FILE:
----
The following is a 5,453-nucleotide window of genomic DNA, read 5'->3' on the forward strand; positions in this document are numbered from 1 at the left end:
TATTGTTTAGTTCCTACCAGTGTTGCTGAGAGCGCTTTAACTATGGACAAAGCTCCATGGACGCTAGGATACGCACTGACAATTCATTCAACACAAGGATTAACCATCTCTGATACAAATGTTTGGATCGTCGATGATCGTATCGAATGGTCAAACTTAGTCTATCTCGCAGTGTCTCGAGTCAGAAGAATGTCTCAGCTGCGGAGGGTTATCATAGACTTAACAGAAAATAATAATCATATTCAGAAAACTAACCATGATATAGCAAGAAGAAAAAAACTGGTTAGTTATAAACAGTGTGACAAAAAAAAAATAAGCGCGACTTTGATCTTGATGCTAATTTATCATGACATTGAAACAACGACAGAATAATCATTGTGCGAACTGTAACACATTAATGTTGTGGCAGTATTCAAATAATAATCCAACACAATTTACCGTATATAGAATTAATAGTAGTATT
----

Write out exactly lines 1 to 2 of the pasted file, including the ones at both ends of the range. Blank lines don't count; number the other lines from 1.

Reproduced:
The following is a 5,453-nucleotide window of genomic DNA, read 5'->3' on the forward strand; positions in this document are numbered from 1 at the left end:
TATTGTTTAGTTCCTACCAGTGTTGCTGAGAGCGCTTTAACTATGGACAAAGCTCCATGGACGCTAGGATACGCACTGACAATTCATTCAACACAAGGATTAACCATCTCTGATACAAATGTTTGGATCGTCGATGATCGTATCGAATGGTCAAACTTAGTCTATCTCGCAGTGTCTCGAGTCAGAAGAATGTCTCAGCTGCGGAGGGTTATCATAGACTTAACAGAAAATAATAATCATATTCAGAAAACTAACCATGATATAGCAAGAAGAAAAAAACTGGTTAGTTATAAACAGTGTGACAAAAAAAAAATAAGCGCGACTTTGATCTTGATGCTAATTTATCATGACATTGAAACAACGACAGAATAATCATTGTGCGAACTGTAACACATTAATGTTGTGGCAGTATTCAAATAATAATCCAACACAATTTACCGTATATAGAATTAATAGTAGTATT